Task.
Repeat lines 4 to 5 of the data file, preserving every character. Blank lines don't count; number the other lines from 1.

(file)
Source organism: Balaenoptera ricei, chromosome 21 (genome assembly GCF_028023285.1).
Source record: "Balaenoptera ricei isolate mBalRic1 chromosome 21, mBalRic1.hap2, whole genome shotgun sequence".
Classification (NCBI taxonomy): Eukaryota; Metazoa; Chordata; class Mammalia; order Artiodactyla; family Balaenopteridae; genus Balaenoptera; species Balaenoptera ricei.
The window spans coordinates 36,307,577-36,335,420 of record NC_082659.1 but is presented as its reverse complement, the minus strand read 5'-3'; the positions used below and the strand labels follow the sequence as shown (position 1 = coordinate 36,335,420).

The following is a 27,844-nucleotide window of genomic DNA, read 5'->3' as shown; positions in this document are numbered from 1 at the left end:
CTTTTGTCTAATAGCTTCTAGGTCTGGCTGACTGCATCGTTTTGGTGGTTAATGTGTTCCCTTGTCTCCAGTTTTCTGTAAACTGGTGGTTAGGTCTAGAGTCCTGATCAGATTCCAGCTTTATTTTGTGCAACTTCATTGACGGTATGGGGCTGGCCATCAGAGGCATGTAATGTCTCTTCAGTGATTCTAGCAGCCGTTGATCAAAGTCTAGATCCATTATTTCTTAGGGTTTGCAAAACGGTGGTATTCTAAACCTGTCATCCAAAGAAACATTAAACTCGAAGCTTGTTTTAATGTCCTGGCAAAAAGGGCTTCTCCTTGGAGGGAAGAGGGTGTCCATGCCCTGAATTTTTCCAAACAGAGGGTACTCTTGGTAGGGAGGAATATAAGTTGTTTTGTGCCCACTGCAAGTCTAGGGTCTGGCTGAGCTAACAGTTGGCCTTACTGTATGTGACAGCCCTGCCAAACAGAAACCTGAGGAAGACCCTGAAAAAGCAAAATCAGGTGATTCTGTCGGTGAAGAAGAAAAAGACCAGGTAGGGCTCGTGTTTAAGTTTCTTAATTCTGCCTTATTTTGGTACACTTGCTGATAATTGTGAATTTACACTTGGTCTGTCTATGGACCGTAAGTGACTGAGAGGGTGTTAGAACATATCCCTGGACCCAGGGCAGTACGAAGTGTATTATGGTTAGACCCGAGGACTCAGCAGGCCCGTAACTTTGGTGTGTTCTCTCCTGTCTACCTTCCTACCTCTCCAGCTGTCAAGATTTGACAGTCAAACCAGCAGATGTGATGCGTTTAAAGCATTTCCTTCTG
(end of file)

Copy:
The window spans coordinates 36,307,577-36,335,420 of record NC_082659.1 but is presented as its reverse complement, the minus strand read 5'-3'; the positions used below and the strand labels follow the sequence as shown (position 1 = coordinate 36,335,420).

The following is a 27,844-nucleotide window of genomic DNA, read 5'->3' as shown; positions in this document are numbered from 1 at the left end: